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July 13, 2002
Which blackout(s) did you experience?
1977 (New York City Blackout)
In your own words, tell the story of your experience in the blackout(s). Try to recall specific events and the people, places, and things involved; also include more general reactions, images adn last impressions?
I was 10 years old, living in New Rochelle, New York, in Westchester County, which is 20 miles north of Manhattan. I distinctly remember listening on a pocket radio to the New York Mets playing the Chicago Cubs in a night gamr at Shea Stadium. I can remember taking the radio into the bathroom, as I began to brush my teeth. The radio play-by play announcer said suddenly that the lights in the Stadium had gone out. The lights in our house were all on still. Apparantly there was some emergency lighting in the corridors of the stadium which allowed the fans to exit safely. It was only a matter of several more minutes until our house too went dark. I remember it being a very hot night, and with the air conditioner off, we had to open all the windows in the house. I proceeded to go to bed (it was about 9:30 or 10 PM), and took to bed my transistor radio which was now tuned to the all news stations (both WINS and WCBS) which had begun operating their transmitters on emergency back-up power. It was interesting listening during the night, as stories of people trapped on trains, elevators, etc. started to trickle in. By the time I awoke in the morning I believe we had our power back. I remember watching the local news on TV that evening, and there was a beautiful scene filmed by a helicopter flying above the NY skyline, including of course, the World Trade Center - just at sunrise, with every light extinguished in all the skyscrapers.
Why did the blackouts happen, in your opinion?
I believe it was due to very poor contingency planning on the part of Con Edison.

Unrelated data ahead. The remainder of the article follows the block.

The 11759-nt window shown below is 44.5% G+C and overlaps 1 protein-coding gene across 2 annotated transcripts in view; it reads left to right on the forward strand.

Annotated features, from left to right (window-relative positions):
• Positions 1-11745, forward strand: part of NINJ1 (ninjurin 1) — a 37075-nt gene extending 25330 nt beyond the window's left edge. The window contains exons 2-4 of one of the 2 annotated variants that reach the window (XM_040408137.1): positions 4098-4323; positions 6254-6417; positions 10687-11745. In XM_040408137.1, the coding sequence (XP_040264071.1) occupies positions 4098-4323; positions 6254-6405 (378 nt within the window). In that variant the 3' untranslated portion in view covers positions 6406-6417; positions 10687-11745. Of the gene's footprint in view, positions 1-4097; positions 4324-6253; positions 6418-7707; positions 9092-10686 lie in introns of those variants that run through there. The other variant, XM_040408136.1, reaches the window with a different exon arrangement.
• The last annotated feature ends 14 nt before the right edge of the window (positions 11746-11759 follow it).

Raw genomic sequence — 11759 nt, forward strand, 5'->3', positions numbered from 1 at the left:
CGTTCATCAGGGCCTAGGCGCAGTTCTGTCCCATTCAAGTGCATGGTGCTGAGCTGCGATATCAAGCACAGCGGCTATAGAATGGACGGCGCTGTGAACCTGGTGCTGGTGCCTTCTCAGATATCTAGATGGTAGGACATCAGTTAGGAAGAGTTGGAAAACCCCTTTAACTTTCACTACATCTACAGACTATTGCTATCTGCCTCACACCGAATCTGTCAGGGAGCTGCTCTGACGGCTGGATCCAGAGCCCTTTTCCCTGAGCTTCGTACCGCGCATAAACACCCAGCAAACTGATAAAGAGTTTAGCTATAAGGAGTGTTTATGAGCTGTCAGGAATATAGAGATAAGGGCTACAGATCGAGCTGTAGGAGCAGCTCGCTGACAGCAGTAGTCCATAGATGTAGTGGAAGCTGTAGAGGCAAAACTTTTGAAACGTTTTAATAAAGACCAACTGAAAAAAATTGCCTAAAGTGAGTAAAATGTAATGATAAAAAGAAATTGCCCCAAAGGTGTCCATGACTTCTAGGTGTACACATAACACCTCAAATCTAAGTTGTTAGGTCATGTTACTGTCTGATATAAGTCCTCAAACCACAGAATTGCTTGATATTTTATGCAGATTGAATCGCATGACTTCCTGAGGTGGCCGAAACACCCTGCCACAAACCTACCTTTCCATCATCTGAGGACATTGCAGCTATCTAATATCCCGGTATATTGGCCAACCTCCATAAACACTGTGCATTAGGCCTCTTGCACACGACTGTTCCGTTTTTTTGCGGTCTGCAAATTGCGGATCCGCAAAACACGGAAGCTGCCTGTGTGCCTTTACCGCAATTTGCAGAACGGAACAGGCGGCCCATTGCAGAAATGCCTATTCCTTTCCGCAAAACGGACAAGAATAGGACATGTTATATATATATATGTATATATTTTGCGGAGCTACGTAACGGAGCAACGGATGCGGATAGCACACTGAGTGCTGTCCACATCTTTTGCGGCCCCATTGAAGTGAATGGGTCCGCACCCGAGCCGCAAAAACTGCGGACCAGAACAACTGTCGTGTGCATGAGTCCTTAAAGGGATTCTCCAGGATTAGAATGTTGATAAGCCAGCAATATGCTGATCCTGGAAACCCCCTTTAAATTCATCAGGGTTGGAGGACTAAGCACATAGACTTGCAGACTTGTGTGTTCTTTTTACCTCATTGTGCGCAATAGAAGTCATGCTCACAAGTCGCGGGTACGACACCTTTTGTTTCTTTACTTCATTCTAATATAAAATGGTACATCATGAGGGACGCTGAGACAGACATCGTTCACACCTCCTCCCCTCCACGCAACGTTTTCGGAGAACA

What is your opinion regarding the general causes of power failures (blackouts)?
Blackouts usually have a root cause in one catastrophic failure i.e. a transformer blows up or fails, a power line is cut, or an entire grid is affected by lightening or electrical storms. The challenge for an electrical distribution company, is to isolate this failure before a "domino effect" occurs.
Did either blackout seem significant or shocking at the time?
Why did you consider the blackout(s) to be significant or insignificant?
I only lived through the 1977 blackout.
How did the blackout(s) affect you?
I think I explained this in the earlier secion.
What happened to your perception of the blackout(s) when you heard the news about the full scope of the event(s)?
I realized that this could cause people in poor, urban areas to become rowdy and mischevious, mostly out of despair and boredom.
How would you compare the blackout(s) to "normal" power failures you have experienced at other times?
This was much more widespread and for a longer period of time. The blackouts I have since experienced in my life, were never more than 30 minutes to an hour.
What affect, if any, did the blackout(s) have on your opinion of Consolidated Edison Company?
It lowered my opinion of their competency.
If you experienced both the 1965 and 1977 blackouts, please compare them (describe the ways in which they were similar/different):
Only experienced the 1977.
Did the blackout(s) have any larger meaning in your mind?
Did the blackout(s) cause any profound crisis?
How did the blackout(s) affect your daily reliance on electricity?
No effect / same reliance
This is how the story goes: In November of 1965 the lights went out in New York and crime rates temporarily dropped; there were widespread reports of extraordinary cooperation and trust between strangers caught together in the power failure. In July of 1977, little more than a decade later, the lights went out again in New York. This time, a devastating wave of looting and arson broke out. Does this story ring true to you? Explain why or why not:
I can't compare to what occurred in 1965 - I was not yet born.
Story #172, The Blackout History Project, 13 July 2002, <http://blackout.gmu.edu/details/172/>.
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